Feb 25, 2015
Read Time: 3 min
As much as we hate to admit it, spreadsheets are still the number one way to work with complex data. That being said, there are a few tricks that make working in Excel (the most popular spreadsheet tool in the world) a little bit more manageable, especially when it comes time to dump that spreadsheet into a nice, organized software system that will handle all that big data for you.
Say you have text in multiple cells that you need to merge to one cell. Meeting planners for example might need to converge certain fields before uploading their spreadsheets to their event management platform.
To do this, you’d use the concatenate function, explained in more detail here.
Simply create a new row or column in which you’d like to merge the text, type =CONCATENATE into the new cell, then select the cells you want to merge in parentheses directly following the function, like so: =CONCATENATE(A1, A2). Hit enter and voila! there you go.
Sometimes you need to split text in a single columns to separate columns. Marketers encounter this will first and last names in mailing lists. Meeting planners encounter it when working with attendee registration lists.
The Office Support page has a great tutorial on how to do this.
The best way is to define a delimiter (or boundary between bits of data). The most common delimiters are commas, colons, or even spaces. To do this, find the ‘Text to Column’ option in the ‘Data’ toolbar, define your settings, and choose which cells you want to split. Easy as that.
Getting the exact date format just right in your spreadsheet can be tricky. At times data is preloaded with various timestamps, others the format is simply not correct, and sometimes you just need to calculate the end time of something like your meeting’s sessions. That’s where Excel’s Date & Time functions come in handy.
Excel Easy breaks down the basics of how to use Excel’s Date & Time functions perfectly, while Five Minute Lessons gets into the more complex matter of formatting dates and times with the DATEVALUE and TEXT functions.
There’s a lot you can do here (and a lot of different scenarios), so I’ll let the tutorials speak for themselves.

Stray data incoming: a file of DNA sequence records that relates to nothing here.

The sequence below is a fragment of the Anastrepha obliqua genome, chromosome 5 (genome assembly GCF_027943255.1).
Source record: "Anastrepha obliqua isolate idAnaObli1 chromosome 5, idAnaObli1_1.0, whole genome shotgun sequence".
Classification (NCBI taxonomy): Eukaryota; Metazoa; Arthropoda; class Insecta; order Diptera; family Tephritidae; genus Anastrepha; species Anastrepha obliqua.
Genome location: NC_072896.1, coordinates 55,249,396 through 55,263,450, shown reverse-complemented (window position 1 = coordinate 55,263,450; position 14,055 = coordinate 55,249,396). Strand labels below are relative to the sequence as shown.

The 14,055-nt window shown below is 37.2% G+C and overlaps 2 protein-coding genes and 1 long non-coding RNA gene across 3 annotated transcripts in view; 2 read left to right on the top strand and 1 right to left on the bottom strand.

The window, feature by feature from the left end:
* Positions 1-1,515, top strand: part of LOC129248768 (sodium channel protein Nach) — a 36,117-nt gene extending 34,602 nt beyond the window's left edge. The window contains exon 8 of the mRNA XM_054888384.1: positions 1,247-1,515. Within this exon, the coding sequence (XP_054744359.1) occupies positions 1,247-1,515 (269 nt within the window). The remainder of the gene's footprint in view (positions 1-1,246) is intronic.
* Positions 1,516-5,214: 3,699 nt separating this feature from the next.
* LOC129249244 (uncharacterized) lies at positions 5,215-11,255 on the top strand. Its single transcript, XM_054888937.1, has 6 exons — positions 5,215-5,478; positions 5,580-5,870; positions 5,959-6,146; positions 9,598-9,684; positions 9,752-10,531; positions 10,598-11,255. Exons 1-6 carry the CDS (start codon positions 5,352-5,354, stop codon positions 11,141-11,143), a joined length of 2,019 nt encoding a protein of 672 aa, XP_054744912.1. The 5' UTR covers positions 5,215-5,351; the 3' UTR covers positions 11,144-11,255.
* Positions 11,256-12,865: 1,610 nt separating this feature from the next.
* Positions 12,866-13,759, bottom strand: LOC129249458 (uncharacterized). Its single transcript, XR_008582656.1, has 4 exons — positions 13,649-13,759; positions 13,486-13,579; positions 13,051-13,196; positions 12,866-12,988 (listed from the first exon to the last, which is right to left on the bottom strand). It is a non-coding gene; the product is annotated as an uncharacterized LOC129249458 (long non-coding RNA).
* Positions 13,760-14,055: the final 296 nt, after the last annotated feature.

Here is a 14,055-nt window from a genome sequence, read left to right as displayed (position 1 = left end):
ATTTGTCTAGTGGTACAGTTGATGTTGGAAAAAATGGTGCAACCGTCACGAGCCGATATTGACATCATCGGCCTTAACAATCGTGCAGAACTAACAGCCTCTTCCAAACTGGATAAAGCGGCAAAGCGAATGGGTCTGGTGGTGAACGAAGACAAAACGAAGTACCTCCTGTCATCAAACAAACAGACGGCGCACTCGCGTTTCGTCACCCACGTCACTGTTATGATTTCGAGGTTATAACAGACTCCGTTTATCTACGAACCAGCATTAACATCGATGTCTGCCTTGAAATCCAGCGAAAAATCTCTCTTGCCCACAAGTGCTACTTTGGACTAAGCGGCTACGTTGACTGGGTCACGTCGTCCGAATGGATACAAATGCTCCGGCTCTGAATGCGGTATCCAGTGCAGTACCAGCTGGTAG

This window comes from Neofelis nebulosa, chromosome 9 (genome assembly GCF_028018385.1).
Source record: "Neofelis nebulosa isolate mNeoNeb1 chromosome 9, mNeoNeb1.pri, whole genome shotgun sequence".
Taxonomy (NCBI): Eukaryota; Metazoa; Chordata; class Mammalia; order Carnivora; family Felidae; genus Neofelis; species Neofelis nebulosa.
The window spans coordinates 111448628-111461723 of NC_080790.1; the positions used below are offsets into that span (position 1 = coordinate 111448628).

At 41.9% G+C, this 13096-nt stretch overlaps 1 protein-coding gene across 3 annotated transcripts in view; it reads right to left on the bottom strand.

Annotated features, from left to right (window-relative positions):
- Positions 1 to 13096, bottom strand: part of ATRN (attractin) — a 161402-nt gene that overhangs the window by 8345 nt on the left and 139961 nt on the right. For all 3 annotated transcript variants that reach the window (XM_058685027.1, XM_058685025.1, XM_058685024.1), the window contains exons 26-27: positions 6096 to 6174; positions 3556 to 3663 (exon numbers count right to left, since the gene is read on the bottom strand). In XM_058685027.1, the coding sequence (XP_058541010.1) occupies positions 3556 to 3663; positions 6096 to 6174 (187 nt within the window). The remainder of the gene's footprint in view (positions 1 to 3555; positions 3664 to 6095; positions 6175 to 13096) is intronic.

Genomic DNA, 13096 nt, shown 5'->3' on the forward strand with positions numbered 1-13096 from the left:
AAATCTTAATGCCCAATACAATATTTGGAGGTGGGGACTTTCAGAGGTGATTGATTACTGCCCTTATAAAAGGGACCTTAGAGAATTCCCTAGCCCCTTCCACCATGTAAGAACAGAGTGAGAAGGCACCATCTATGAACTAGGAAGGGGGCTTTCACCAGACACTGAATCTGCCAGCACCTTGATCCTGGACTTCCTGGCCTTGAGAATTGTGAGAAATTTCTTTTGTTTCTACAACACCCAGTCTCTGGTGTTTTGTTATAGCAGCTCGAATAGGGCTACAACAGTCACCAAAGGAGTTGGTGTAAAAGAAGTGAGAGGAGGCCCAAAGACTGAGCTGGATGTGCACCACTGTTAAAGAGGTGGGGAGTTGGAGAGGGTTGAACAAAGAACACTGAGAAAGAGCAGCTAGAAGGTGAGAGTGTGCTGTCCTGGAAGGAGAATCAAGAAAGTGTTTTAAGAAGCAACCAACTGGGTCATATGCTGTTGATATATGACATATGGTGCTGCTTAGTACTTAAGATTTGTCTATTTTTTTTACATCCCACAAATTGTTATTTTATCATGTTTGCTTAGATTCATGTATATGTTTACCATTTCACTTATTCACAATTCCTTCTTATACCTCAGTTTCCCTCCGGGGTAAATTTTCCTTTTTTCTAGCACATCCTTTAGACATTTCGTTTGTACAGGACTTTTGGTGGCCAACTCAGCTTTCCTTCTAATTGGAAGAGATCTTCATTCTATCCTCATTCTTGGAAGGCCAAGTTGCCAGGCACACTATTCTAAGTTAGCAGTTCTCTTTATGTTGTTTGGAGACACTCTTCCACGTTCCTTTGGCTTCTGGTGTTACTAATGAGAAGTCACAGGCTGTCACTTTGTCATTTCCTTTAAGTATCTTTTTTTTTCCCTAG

Things can also get tricky if you need the time to display in standard civilian format but it’s defaulted to military (or vice versa). Luckily Excel has a very simply way to fix this.
Simply select the cells you want to fix, right click and select ‘Format Cells,’ go to the ‘Time’ option under the ‘Number’ tab, and choose the format that’s right for you.
ExcellsFun has a great step by step guide on how to do this over on YouTube.
I actually figured out how to do this one while I was building CadmiumCD’s editorial calendar (and trust me, if you’re a marketer or event planner, you need to have some sort of flexible calendar tool… things like CoSchedule’s scheduled posts and Conference Harvester’s drag and drop session scheduler are great if you need something as robust as a spreadsheet without the hassle of building one). It’s perfect for predefining information you don’t want to have to type over and over again — like product type, education track, or room number.
There’s a great visual guide over at Online Tech Tips about how to create a dropdown list using Excel’s validate feature, but it’s very easy to do.
Simply select the cells you want to create a downdown for, click the ‘Data’ tab and select ‘Data Validation,’ go to ‘Setting,’ select ‘Allow: List,’ then under ‘Source’ enter the text you want to show up in your dropdown with each item seperated by a comma. There you go! You’ve got your very own dropdown list.
This is another one I figured out while building CadmiumCD’s editorial calendar. It’s super helpful for any tasks you might need to complete and have a visual representation of to stay organized. Meeting planners, for example, might collect a lot of information from speakers and exhibitors and need to check off who has submitted the correct items (this is actually where we got our inspiration for Conference Harvester’s automated task completion).
To create a check box in Excel, go to the ‘Developer’ tab and choose ‘Insert Check Box,’ then simply select where you want to place the object.
PCWorld breaks it down step-by-step in this article.
When I first started using Excel, and especially when I was working with big lists of names and addresses, this was one of my number one frustrations. I just couldn’t figure out how to make zip codes that begin with ‘0’ keep the zero. Everytime I’d hit enter to move to a new cell, Excel would drop the zeroes and cut the number down to 3 or 4 numbers.
That’s until I realized that if you enter an apostrophe before any number that begins with 0, Excel would retain it. This is because Excel was primarily built for working with numbers and doesn’t recognize numbers beginning with 0 as having any value.
Still having trouble making it work? Check out this tutorial from the University of Texas.
Excel has A LOT of functionality. These are some of the most common frustrations we’ve heard from talking with meeting planners over the years and working in Excel ourselves, but maybe there’s a secret or lesser known function or feature you know of. Please don’t hold back! We’d love to hear about it in the comments.